Waart, Edo de. 56 Wachmann, Eduard 56

Years of uncertainty (1883–7)

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2. Years of uncertainty (1883–7).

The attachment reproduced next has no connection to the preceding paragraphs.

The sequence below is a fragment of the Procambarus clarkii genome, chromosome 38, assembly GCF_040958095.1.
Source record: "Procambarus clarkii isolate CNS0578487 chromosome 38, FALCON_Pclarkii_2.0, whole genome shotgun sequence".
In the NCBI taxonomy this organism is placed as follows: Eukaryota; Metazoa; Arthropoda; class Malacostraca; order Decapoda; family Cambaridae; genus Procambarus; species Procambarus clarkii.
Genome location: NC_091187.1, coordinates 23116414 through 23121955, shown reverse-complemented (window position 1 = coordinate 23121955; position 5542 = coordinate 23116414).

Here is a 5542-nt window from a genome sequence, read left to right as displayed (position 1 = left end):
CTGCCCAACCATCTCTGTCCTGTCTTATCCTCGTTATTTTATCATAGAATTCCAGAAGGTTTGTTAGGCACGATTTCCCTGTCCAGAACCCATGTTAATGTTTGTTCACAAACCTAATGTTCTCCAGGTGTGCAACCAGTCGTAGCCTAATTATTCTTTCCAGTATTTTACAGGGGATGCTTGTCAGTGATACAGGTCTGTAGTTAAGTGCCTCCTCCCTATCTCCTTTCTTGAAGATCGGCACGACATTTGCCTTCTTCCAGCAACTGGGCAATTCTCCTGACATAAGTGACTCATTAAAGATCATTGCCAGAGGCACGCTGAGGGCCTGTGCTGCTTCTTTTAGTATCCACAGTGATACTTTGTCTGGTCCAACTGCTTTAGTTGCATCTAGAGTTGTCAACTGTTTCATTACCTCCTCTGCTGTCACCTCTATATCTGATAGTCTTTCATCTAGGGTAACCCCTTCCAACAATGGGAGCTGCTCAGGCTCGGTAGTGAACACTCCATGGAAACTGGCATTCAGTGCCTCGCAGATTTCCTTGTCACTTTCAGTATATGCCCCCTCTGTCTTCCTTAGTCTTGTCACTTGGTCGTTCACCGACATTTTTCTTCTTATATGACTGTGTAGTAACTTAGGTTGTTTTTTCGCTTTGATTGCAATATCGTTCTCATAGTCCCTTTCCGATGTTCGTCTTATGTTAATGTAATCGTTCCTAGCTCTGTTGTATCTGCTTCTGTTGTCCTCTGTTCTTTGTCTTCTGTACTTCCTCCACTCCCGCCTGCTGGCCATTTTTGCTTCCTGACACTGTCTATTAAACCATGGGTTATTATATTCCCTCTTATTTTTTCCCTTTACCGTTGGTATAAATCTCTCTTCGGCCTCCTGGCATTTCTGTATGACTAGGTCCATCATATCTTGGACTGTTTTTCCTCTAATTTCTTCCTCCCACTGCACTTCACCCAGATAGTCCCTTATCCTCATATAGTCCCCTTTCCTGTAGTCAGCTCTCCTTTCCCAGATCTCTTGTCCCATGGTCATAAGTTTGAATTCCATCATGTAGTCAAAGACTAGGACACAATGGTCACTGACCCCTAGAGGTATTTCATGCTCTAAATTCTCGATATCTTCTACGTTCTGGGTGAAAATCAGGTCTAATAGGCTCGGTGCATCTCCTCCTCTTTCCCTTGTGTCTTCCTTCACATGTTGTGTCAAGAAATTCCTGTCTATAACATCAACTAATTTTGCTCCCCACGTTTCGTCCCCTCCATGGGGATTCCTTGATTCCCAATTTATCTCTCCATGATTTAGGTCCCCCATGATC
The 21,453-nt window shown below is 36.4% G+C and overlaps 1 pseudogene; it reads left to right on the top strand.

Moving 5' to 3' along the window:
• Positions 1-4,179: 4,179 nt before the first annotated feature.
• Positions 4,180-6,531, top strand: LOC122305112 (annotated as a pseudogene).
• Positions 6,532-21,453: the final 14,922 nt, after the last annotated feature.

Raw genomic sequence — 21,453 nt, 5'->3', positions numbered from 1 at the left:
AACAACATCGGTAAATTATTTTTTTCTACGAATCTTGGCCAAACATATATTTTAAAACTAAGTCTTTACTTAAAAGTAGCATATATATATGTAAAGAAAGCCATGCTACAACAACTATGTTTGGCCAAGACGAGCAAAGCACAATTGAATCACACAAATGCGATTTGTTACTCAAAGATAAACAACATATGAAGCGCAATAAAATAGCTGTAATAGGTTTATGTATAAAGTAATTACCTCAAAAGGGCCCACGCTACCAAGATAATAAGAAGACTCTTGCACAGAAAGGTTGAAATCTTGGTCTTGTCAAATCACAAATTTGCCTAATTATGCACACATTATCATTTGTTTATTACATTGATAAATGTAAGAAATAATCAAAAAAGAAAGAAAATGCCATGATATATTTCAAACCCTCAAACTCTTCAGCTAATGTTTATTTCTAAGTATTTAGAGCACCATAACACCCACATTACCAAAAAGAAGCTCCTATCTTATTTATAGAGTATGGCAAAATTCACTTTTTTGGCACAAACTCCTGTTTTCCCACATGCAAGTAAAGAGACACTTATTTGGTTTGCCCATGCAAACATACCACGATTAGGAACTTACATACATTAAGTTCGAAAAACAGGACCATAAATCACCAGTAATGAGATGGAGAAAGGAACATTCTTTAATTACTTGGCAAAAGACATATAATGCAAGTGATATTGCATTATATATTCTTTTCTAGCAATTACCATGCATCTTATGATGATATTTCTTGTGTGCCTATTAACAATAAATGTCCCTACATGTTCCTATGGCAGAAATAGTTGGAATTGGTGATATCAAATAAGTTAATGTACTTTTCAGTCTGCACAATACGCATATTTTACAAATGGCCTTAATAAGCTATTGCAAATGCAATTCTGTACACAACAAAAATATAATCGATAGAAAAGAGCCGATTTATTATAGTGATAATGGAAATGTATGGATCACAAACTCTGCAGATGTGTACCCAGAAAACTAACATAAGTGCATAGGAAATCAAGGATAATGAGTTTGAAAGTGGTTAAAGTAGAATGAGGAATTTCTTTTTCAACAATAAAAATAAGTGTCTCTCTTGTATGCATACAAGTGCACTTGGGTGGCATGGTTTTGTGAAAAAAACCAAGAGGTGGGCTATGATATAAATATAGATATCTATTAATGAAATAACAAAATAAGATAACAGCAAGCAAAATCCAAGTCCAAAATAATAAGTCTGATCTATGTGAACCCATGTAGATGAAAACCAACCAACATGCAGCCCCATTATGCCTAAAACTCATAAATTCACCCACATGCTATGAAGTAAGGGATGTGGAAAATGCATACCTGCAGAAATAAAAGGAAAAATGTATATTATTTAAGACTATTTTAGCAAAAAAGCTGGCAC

More Eichendorff and Reinick songs followed in 1883, with Rückkehr an effective early premonition of the later Eichendorff song Das Ständchen (in both, the piano takes the role of music external to the poetic persona – a street serenader – to which the singing persona adapts his song), but Wolf was in a quandary about his life's direction. Through the intermediary of his friend Tilgner, Wolf sent his songs to Eduard Hanslick for his opinion and advice on possibilities for publication; Hanslick, later quite hostile to Wolf, commended him for his ‘sensitive, interesting songs’ and suggested that he try his luck with Simrock. Probably because of Wagner's death on 13 February, a shattering event for Wolf, he did not send his works to Brahms's publisher Simrock but rather to Wagner's publisher Schott, who rejected them, as did Breitkopf & Härtel. Despite these disappointments, he received encouragement from none other than Liszt, who visited Vienna in April 1883. At a meeting engineered by Goldschmidt, Wolf was able to play some of his songs, including Die Spinnerin, for Liszt, who was impressed and even embraced the younger composer. Liszt, like Wagner and Brahms, advised that Wolf work in larger forms, and these words prompted the beginnings that summer of the symphonic tone poem based on Heinrich von Kleist's Penthesilea, long an obsession of Wolf's; Kleist's reversal of the post-Homeric legend in which Achilles slays the Amazon Penthesilea, such that Penthesilea rends Achilles to death, is among the most powerful works in all of literature about the violence wrought by female sexuality upon men. In June Wolf also composed a setting of Justinus Kerner's Zur Ruh, zur Ruh, possibly as an elegy on the death of Wagner; this song (among the best of his pre-1888 works) is premonitory of his mature style in its string quartet texture, chromatic part-writing and careful attention to prosody and textual nuance. After a second pilgrimage to Bayreuth to hear Parsifal he visited the Köcherts in Rinnbach, staying there for seven weeks in August and September. It was here that he made a new friend in the writer Hermann Bahr and quarrelled with the Breuers over his vitriolic verbal abuse of a woman (the mother of a child prodigy); incensed by Frau Breuer's reproof, Wolf broke off all contact with them for ever. He did likewise with Schönaich and also stormed out of the house of a prominent industrialist named Fritz Flesch, who had generously offered the entire first floor of his home for the composer's use, because his host passed him a pear on a toothpick – as a syphilitic sensitive about the possibility of infection, Wolf took violent offence. The darker side of his personality, his capacity for bitterness and anger (his nickname ‘Fluchu’ reflects his propensity for elaborate cursing), was often evident during these years of apprenticeship and trial, before the accession of fully fledged compositional mastery, and must be weighed in the context of his immense artistic frustration, his despondency about his compositional destiny in Wagner's wake. ‘What remains for me to do?’ Wolf reportedly lamented. ‘He has left me no room, like a mighty tree that chokes with its shade the sprouting growths under its widely spreading branches’.